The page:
Israeli gov’t seeks legal cover for demolition of Palestinian homes

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A government-sponsored bill is being currently discussed by a Knesset committee in an attempt to tighten grip on Palestinians building in the Green Line (1948 Occupied Palestine), Haaretz reported Monday.

The bill seeks to amend planning and construction laws in order to deter the Palestinians from building homes in the Green Line, an activity deemed illegal by the Israeli authorities if made without permits, which are hard to obtain.

The bill includes increasing the maximum imprisonment for unlicensed building from two years to three years, and reducing the authority of the court in favor of the Finance Ministry’s enforcement unit.

Those who violate the bill will also be subjected to demolition and displacement.

According to Haaretz, the measure targets Palestinian residents of the Green Line, who have often tried every possible effort to obtain construction licenses from the Israeli authorities. Most of their appeals have, however, gone unheeded.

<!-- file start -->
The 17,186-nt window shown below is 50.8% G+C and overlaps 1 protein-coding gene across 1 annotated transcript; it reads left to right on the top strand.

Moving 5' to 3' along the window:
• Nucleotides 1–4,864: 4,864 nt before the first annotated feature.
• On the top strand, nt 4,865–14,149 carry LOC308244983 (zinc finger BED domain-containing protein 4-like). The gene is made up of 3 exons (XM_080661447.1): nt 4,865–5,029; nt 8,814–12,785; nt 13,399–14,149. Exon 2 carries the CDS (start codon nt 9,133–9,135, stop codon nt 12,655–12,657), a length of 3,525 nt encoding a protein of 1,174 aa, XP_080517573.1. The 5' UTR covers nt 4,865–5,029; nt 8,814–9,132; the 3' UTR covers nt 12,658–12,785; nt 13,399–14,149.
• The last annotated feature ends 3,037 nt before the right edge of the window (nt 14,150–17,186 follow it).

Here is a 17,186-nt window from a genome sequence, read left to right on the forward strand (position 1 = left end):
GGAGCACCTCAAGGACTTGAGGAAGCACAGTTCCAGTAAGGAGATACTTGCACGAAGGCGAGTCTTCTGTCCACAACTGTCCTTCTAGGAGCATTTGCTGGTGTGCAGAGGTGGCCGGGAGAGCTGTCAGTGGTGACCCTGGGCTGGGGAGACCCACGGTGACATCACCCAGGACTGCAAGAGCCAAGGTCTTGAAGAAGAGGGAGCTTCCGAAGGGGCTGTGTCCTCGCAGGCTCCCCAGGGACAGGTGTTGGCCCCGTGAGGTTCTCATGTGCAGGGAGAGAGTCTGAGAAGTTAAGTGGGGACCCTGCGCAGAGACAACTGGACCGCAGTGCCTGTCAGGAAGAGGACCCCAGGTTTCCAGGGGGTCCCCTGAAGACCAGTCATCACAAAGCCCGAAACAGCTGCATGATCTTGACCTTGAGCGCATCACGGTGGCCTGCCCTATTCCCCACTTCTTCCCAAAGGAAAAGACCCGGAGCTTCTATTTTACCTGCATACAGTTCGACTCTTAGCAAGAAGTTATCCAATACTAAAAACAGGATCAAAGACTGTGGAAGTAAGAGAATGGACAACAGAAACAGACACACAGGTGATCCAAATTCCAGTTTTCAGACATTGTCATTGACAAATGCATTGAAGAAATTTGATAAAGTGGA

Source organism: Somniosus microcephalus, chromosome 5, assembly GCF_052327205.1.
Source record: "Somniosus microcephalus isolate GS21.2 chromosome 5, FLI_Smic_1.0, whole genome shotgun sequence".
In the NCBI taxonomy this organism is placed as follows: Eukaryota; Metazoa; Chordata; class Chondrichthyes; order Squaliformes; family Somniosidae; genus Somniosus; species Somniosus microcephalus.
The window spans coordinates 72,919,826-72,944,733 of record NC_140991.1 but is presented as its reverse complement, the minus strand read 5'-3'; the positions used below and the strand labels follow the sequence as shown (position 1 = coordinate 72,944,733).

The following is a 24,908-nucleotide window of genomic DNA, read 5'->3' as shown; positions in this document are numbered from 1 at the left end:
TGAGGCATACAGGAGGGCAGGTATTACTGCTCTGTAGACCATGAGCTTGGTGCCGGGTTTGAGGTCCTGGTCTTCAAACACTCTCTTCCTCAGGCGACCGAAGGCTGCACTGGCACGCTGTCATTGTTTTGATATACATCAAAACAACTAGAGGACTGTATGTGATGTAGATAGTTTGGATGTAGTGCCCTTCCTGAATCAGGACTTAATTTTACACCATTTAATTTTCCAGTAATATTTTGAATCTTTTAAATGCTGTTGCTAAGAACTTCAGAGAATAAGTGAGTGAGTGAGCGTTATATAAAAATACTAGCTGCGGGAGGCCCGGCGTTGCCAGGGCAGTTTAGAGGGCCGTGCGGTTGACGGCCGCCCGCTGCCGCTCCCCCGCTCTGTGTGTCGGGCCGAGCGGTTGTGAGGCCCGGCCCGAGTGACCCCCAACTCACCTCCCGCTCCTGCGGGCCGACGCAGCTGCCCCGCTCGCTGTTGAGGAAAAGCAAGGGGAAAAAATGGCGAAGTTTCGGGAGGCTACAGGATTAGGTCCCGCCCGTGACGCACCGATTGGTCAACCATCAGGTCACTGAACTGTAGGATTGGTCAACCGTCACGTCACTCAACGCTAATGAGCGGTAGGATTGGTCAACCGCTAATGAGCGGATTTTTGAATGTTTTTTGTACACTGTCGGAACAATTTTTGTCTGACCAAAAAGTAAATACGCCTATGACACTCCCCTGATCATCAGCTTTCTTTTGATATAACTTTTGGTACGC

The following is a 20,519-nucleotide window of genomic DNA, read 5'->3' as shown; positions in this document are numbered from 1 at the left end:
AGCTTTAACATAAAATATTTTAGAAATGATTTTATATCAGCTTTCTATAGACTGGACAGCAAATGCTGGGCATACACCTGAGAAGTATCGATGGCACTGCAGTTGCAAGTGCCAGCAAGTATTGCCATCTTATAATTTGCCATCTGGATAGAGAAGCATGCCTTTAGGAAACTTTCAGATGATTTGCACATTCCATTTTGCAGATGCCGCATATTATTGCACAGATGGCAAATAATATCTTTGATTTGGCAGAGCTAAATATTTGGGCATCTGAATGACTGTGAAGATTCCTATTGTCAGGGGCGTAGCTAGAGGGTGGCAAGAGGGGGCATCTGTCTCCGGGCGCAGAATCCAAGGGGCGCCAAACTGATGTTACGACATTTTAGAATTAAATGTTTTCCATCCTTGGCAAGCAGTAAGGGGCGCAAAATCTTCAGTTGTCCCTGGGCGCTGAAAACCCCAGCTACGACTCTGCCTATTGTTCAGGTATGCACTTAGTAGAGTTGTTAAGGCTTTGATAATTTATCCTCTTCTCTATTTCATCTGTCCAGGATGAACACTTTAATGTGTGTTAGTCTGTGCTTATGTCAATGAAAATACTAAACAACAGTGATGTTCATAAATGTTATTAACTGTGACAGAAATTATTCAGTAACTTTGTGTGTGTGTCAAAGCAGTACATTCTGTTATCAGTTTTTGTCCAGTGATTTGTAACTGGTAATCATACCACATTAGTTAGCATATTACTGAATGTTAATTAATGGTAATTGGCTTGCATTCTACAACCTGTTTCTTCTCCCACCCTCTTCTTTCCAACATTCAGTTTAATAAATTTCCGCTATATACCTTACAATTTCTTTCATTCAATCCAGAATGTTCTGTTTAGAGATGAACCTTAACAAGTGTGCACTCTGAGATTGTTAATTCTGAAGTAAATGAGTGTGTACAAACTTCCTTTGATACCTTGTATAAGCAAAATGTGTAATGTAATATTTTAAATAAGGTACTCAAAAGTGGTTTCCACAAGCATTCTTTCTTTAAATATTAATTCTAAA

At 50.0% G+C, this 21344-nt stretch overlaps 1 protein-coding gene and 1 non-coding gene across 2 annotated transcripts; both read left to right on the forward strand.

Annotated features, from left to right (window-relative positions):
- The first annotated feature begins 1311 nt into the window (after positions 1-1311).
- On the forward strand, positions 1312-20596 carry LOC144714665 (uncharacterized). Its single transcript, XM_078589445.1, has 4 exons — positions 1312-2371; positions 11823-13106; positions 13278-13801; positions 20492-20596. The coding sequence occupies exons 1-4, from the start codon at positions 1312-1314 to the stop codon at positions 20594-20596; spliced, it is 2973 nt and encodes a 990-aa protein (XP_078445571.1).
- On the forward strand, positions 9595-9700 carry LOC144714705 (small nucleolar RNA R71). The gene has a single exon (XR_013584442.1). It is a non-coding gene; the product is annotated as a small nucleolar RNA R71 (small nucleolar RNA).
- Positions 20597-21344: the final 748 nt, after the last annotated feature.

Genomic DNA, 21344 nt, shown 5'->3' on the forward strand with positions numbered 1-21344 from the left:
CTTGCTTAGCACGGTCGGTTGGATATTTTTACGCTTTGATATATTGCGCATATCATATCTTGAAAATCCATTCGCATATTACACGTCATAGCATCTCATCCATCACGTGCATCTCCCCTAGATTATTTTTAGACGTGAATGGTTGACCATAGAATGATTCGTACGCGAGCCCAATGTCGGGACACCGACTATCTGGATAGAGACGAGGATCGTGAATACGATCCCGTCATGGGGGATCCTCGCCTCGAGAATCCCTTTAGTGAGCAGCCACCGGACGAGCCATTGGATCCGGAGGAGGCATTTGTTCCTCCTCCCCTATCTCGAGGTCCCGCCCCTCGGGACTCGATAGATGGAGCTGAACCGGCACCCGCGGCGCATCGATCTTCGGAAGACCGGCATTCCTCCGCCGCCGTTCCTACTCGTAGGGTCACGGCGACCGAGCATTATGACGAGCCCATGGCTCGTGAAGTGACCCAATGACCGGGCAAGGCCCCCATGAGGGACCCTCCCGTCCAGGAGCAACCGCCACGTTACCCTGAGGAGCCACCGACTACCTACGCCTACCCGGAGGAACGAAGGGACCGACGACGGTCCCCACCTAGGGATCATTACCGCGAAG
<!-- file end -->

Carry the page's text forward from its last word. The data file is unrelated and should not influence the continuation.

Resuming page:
Recently, the Israeli government refused a draft legislation proposed by two Arab MKs in the Knesset to suspend arbitrary demolition of unlicensed Palestinian homes for four years until a solution is found.

In January 2017, 11 Palestinian homes were knocked down by the Israeli forces in Qalansuwa town, to the north of the Green Line, and 15 other homes were demolished in Umm al-Hiran Bedouin village in southern Negev under the pretext of unlicensed construction.

According to experts, Palestinian residents of the Green Line are in urgent need of 130,000 homes to house homeless civilians, particularly newly-wed couples.

(Source / 31.01.2017)

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